So it behooves us to get a handle on this matter of shame, uncomfortable though it may be. Our responses to its provocations are major causes of personal agony and social crisis. But like a schoolyard bully, once confronted face-to-face, the tyranny of shame can be broken through courage and openness, and the strength of numbers. On these thoughts I will be reflecting in a subsequent essay.

Aftermath of the Storm

HurricaneLike most Americans, I have watched with morbid fascination and horror the tragedy of immense proportions unfolding in the Gulf states and New Orleans. Partially distracted by the need to prepare for a large family get-together this weekend, the repeated images of this disaster nevertheless have been haunting and thought-provoking, in ways I have not yet clearly delineated nor had time to thoroughly digest. It is disturbing–deeply disturbing–in many more ways than I can easily ennumerate. The frames flash through my mind like some silent movie, with fast flickering images painting a grainy impression of a tragic story:

–The hyperventilatory commentary of Geraldo Rivera on the day before the storm, and his bedfellows in the TV media, hyping yet another storm with faux dread but thinly-guised glee at an impending Big Story, salvation from a slow news cycle and the increasingly-repulsive Cindy Sheehan. Like a broken clock–right twice a day–after countless storms, this time they predicted rightly;

–The spectacle of a major American city under mandatory evacuation: when you evacuate your city, where do you go? Where will you put these tens of thousands of refugees?

–The premature glee that New Orleans had been spared–yet again–while tens of thousands suffered and died in nearby, less-newsworthy Mississippi;

–The worrisome news that levies had failed, while still not comprehending the magnitude of those seemingly small breeches;

–The growing news of violence and anarchy–not merely looting (a given, sadly), but murder, and rape, and riots, shooting at rescuers and holding hostages;

–The disgusting spectacle of those first responders–not the emergency workers or National Guard, who were heroic but overwhelmed–but rather the moral shuttlecocks (mostly on the left and among our “friends” in Europe and Kuwait) who immediately blamed the President, or global warming, or unsigned treaties, or Allah, or racism, as responsible for this vast natural disaster and its brutal consequences–have you fools no fear of God? How will you stand when such a disaster is visited on you?

–The constant drumbeat of media pundits demanding to know “Where are the Feds?”–as if the American Ship of State can be turned on a dime to immediately compensate for decades of local corruption and incompetence, or the lost gamble of dikes designed to fail under someone elses’s watch, or the hubris of believing dirt walls and a little concrete can resist the awesome power of nature in storm and river;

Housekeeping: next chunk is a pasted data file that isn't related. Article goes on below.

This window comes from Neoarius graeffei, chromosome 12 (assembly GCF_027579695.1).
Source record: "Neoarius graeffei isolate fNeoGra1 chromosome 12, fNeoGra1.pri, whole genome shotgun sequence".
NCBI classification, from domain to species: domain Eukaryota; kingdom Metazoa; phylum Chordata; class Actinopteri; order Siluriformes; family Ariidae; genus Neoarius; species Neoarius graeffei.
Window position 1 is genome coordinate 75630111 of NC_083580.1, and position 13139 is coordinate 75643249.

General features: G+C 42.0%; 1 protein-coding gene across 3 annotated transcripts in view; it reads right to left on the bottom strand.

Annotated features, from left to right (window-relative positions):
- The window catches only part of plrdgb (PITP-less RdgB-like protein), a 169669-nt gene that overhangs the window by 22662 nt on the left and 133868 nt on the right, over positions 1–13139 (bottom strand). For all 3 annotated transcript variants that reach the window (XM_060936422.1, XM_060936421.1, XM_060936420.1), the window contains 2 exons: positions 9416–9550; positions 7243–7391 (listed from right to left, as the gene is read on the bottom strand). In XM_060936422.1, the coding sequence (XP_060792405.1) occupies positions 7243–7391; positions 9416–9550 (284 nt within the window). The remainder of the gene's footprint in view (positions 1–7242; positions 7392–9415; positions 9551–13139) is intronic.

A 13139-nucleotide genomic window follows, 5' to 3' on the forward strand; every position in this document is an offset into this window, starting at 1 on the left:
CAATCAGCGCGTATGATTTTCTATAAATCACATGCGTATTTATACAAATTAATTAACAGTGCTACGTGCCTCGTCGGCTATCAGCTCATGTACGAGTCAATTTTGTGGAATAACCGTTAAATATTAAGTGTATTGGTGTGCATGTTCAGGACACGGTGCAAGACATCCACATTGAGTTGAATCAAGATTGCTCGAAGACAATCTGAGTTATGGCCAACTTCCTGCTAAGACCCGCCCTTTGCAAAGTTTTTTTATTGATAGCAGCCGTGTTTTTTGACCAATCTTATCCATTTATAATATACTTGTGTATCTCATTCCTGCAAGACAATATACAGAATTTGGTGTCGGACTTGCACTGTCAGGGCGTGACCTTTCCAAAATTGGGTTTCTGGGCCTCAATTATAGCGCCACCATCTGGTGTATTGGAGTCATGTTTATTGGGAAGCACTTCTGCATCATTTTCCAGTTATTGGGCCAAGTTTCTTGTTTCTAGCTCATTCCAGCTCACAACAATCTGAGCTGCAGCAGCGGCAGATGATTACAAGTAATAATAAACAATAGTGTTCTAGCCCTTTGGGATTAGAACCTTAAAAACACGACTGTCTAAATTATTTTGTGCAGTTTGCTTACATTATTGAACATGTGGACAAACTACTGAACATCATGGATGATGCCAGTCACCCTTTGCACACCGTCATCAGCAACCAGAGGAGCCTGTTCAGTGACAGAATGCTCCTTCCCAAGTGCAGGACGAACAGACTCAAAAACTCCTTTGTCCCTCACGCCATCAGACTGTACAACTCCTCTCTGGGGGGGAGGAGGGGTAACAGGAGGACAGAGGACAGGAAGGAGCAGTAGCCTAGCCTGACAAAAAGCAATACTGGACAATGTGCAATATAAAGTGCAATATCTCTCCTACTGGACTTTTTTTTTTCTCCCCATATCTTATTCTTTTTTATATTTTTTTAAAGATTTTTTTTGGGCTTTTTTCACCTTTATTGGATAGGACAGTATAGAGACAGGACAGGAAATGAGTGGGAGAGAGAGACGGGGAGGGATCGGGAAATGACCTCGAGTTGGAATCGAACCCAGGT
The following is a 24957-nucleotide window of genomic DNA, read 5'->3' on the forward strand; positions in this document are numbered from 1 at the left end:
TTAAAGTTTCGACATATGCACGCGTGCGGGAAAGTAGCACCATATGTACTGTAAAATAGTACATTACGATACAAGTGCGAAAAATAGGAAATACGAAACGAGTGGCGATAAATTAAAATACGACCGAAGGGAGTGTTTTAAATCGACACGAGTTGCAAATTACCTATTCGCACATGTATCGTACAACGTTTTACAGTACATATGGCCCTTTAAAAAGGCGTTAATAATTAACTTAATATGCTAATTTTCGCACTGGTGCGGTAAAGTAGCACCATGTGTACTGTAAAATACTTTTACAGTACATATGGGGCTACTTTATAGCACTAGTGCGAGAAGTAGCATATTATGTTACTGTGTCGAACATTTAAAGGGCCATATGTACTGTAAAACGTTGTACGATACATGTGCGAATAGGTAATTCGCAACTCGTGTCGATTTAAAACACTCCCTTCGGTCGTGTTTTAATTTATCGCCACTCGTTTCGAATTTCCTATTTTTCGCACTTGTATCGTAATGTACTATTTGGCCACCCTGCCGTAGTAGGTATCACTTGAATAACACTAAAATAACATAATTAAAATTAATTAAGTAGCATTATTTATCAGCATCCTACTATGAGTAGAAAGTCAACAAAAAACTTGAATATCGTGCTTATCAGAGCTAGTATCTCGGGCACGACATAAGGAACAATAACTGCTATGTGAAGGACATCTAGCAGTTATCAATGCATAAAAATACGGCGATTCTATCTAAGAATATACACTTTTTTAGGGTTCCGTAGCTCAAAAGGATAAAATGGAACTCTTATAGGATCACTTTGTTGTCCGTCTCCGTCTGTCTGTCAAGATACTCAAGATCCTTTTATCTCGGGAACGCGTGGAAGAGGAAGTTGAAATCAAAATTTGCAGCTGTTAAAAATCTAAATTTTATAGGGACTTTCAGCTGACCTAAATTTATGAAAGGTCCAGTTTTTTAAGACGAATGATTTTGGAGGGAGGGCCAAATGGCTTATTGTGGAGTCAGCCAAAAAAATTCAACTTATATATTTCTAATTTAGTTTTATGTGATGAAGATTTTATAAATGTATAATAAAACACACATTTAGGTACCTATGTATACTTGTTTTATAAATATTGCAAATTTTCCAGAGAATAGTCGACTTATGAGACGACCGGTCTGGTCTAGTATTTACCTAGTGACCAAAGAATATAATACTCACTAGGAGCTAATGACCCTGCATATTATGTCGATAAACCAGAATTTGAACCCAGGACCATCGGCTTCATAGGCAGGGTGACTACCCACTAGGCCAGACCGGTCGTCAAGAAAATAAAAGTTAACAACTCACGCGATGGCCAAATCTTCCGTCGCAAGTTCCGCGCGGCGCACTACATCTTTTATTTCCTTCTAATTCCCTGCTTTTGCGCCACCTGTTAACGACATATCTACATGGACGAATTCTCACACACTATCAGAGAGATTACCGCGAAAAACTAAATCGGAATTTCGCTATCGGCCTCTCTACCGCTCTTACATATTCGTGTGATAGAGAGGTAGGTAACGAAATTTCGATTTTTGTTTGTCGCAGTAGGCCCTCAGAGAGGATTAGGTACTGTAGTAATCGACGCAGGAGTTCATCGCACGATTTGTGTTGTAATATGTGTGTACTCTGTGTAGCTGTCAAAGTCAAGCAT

–The American spirit–generous and compassionate, despite the harping and selfishness of its most vocal–and nefarious–citizens. Their generosity will far exceed anything this country–or the world–has ever seen when this crisis is over. This will happen despite the ignoble and disgraceful conduct of many in the disaster areas–and those in the public eye-who compounded the evils of nature with personal depravity. This is American grace, and you will behold it in an abundance not seen in the world’s history. It will be underreported by the media, but those who care to look will stand amazed.

I am grateful for some things in this tragedy, however. I am thankful for the unspoken heroism of those who stayed behind to help the sick, the elderly, the young, and the disabled, risking and sometimes losing their lives in this effort, whose story will never be fully told. I am thankful that no moronic televangelist has intoned righteously how this storm was the judgment of God on the wickedness of a city. I am thankful that the vacuous “compassion” of the mouthpieces on the left–those who hunger only for power, and use the poor for their own political and personal gain–has been shown, once again, to be the hollow deceit it has always been; perhaps a few more will see through their cynical charade. I am thankful for those in our miltary and National Guard–already under the heavy load of war, who will give of themselves far more than should be asked of anyone–and do so honorably and willingly.

And I am grateful for a wake-up call.

We have done some simple home preparedness for emergencies, partly in preparation for Y2K, partly for earthquakes which frequent the Pacific Northwest. But I now know it is wholly inadequte, and plan to promptly address the many deficiencies of our emergency planning. The disaster in New Orleans will not happen here–but a catastrophic earthquake, or mass casualty terroroism attack very well may–at any time. There will be breakdown in all major services–police, fire, medical, utilities, social. Food and water will likely be scarce if available at all. And help will be a very long time coming–if ever. A few things which come to mind which need to be addressed: